Environmental Ethics and Climate Change Denialism in Neo-liberal Times

This article analyzes the problems with climate change denialism (CCD) and discusses the challenges of dealing with climate change in a post-truth world. 

Climate change denialism (CCD) is a response to global, regional, national, and local social change polices opposed to further progress on climate change amelioration (CCA). CCD is thriving well, despite some contrary reports that “naysaying climate action” may have declined over the past decade (WEC 2022). The holding of the Conference of Parties (COP)-27’ caused some climate activist to protest because Egypt has organised a violent state conduct that has led to a total erasure of the Arab Spring movements, thus raising questions about the knotty relation between human rights and CCA global change policies. These questions have multiplied manifold with the decision to have Sultan Al Jaber as the Chair of the next COP heading the country's state-owned Abu Dhabi National Oil Company (ADNOC). A global network of more than 450 climate justice organisations have written to the Secretary General stating that “there is no honour in appointing a fossil fuel executive who profits immensely off of fuelling the climate crisis to oversee the global response to climate change.”

Any consideration of ethics/eco-ethics must at the threshold confront the issue of the ethical judgment on the venues of global COP to Paris Framework Agreement, 2005. If one makes an argument that no such conference may be held at the venue where human rights are violated, we end up in a situation where no conference can be ever held since governance world over always manifests righticidal practices. Even if one were to move the focus to the “core” human rights (freedom, equality, and subsistence), considerable theoretical and policy disagreements on the occurrence of gross and fragrant violations of these human rights may occur. But one may say with some moral cogency that that no votary of CCD should ever be the Chair of such a conference even when the host state and some others (including government and industry actors) welcome this move.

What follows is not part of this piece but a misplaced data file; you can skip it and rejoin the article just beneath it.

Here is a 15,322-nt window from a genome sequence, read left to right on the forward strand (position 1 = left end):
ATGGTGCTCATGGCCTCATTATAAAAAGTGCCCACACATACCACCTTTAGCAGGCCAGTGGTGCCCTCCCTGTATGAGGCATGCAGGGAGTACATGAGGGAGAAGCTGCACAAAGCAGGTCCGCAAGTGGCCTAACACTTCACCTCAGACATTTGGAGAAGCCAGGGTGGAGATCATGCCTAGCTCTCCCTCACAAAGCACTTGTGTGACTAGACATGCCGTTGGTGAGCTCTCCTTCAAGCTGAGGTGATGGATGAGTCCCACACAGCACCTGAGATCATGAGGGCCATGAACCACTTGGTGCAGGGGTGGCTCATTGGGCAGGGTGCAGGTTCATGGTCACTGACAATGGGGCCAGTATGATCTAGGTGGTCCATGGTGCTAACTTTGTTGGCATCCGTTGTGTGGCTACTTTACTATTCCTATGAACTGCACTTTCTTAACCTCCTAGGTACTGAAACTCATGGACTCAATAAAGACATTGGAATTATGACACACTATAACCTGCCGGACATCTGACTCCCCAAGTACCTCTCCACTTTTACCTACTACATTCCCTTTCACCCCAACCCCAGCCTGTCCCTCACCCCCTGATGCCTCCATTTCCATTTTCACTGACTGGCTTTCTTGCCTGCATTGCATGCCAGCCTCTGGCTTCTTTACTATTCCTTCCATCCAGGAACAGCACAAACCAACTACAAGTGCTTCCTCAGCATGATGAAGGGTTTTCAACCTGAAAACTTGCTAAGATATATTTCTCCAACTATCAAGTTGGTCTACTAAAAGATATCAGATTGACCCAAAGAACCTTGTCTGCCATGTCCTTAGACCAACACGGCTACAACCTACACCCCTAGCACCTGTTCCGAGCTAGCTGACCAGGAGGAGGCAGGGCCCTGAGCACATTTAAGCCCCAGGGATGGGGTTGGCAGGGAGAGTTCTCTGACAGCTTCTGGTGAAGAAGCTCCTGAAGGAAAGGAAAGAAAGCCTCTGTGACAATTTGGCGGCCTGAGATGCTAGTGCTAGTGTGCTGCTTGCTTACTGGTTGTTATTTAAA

What is climate change denialism?

 At the outset, one may consider the similarities and differences between denialism and conspiracy theories. Conspiracy theories entail some “deregulation of cognitive markets,” swift “constitution of myth,” the “swarm effect,” and “viewing the world in a paranoid fashion” (Bronner 2015). Denialism in general and CCD in particular—its close conceptual cousins—follow suit. However, unlike most conspiracy theories, denialism is a coat of many colours; it may comprise, for example, denial of historical events, epistocracy, (most simply put, rule by experts), governments and processes of governance, certain processes of society, and self-making (Kahn-Harris 2018a, 2018b). It expresses itself in various ways from simple denial to complex forms of distrust. Not all denials are based on distrust and vice versa. For example, denial/distrust may be sometimes welcomed as democracy-reinforcing and democracy-destructive (Ely 1981). Further, CCD on social media is one form; there are others such as corporate and governance and even state/governance denialism. Not much of “hard” science and technology seems to be involved in the forms of corporate or state denialism of civil and political rights compared with social, economic, cultural rights, though many forms of denialism entail recourse to what is called “alternative science.”